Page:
The Rev. Casey dunsworth

serves as Associate Campus Pastor to the Belfry, the Lutheran-Episcopal Campus Ministry to UC Davis

and as Program Director for LEVN, the Lutheran Episcopal Volunteer Network.

O Come, O Come, Emmanuel

On Friday in our Formation for Ministry group, one of my classmates read aloud some of the lyrics to "O Come, O Come, Emmanuel" as the opening prayer.

O Come, O Come, Emmanuel and ransom captive Israel, 
who mourns in lonely exile here, until the Son of God appear.
Rejoice, rejoice! Emmanuel shall come to you, O Israel.

O Come, O King of Nations, come, O Cornerstone that binds us in one.
Refresh the hearts that long for you, restore the broken, make us new.
Rejoice, rejoice! Emmanuel shall come to you, O Israel.

Not altogether surprisingly, I began to cry. For whatever reason, this year I am unusually aware of the need for the promise of hope and light that comes with the celebration of the birth of the Christ child.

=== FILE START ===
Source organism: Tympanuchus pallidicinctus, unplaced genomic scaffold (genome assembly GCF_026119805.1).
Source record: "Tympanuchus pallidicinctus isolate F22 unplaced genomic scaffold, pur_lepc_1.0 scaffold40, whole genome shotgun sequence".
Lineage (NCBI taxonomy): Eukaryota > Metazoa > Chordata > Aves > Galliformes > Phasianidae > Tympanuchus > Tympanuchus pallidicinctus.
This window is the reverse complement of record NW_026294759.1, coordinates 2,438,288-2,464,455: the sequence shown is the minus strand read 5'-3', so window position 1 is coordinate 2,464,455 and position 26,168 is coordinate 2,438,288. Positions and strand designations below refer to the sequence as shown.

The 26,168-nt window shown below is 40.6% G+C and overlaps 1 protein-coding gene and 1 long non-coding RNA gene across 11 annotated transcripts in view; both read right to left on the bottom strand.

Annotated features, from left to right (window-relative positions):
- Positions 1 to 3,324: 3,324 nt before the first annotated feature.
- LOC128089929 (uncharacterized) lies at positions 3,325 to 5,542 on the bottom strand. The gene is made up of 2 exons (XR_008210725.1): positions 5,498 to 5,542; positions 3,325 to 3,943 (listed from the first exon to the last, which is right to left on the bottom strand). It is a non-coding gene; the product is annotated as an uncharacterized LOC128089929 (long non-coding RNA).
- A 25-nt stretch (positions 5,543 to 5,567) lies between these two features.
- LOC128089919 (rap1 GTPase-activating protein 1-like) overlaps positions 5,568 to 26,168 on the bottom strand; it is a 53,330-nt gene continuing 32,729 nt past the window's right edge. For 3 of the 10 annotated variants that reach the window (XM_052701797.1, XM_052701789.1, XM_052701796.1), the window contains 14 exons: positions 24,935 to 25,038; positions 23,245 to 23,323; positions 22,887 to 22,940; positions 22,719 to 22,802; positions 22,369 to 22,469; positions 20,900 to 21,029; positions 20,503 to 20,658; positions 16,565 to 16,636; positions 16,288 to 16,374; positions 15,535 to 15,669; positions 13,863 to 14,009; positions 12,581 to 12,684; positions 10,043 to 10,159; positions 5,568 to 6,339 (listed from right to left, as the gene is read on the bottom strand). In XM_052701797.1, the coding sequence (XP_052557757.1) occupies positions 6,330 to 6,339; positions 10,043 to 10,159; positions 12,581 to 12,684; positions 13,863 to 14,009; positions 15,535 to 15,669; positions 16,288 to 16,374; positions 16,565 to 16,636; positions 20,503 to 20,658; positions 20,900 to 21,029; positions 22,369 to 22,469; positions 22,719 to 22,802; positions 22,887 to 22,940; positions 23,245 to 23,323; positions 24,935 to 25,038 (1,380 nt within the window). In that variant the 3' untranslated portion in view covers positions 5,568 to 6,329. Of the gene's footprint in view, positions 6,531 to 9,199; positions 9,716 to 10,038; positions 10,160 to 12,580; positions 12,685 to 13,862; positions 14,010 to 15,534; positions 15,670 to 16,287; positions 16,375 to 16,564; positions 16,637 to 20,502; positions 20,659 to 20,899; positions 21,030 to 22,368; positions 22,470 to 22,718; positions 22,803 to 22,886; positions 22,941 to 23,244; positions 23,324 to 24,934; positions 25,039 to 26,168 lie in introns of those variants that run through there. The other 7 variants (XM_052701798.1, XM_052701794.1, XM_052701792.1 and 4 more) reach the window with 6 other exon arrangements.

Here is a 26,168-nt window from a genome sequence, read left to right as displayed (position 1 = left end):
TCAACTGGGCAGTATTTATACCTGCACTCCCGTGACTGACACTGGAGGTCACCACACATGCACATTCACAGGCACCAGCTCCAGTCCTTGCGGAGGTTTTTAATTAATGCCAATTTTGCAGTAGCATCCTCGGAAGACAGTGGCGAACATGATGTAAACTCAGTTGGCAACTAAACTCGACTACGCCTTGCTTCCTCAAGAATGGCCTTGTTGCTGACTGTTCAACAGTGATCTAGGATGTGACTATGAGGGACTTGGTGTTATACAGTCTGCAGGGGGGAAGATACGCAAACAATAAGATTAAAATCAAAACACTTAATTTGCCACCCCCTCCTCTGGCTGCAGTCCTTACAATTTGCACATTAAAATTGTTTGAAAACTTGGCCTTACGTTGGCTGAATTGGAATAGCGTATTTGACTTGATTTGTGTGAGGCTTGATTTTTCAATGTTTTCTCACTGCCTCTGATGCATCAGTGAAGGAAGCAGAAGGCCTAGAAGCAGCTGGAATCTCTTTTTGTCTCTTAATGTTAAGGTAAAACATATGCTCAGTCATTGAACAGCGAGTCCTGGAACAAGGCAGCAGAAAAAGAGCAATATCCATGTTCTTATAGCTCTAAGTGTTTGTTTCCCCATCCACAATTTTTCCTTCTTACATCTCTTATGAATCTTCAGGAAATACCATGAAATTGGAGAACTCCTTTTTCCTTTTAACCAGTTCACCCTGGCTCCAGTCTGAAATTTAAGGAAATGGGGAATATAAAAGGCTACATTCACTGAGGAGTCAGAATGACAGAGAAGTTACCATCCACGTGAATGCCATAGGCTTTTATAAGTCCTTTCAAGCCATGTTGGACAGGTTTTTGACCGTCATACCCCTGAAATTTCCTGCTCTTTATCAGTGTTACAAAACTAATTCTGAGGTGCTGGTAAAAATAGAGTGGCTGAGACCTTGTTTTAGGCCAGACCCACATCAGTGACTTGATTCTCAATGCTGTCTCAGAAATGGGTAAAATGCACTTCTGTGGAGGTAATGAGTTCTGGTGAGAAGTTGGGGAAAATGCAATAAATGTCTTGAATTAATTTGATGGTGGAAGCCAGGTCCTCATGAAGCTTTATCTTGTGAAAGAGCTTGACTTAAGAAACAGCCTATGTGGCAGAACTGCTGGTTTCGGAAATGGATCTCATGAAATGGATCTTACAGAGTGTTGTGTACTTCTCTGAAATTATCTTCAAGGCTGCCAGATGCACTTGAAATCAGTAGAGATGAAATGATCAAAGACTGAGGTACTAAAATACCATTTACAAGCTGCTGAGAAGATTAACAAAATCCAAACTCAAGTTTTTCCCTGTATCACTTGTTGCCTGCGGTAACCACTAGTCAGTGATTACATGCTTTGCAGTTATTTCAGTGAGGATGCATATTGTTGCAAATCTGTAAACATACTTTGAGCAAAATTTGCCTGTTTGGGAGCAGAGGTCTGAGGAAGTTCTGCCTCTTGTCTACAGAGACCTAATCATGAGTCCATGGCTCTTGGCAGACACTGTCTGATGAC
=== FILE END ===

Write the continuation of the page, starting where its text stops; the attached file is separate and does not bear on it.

In my giant family, it is very easy to celebrate Christmas. We are very good at merriment and joy. My mom's favorite hymn of all time is "Joy to the World," and if it was her decision, it would be sung at church every Sunday. This is indicative of my mother and of how our family experiences Christmas. All four generations under one roof, food and drinks for about twice as many people as are present, gifts piled high under the tree, Christmas carols sing-alongs, and much much joy.

My favorite advent hymn has always been "O Come, O Come, Emmanuel" and I always just assumed that this was because it is a beautiful song. But this year, I think that it is actually because the plea for God-with-us (as that is what Emmanuel means) is so poignant. Without too much overshare, I spent this year sitting with a lot of pain -- my own, that of my friends and family, that of every person to whom I ministered in the hospital during CPE.

So this Advent, I wait for the Christ child who brings less joy and celebration, but rather peace, light amidst this darkness, and hope for the coming year.

O Come, O Come, Emmanuel.


Give Thanks in All Circumstances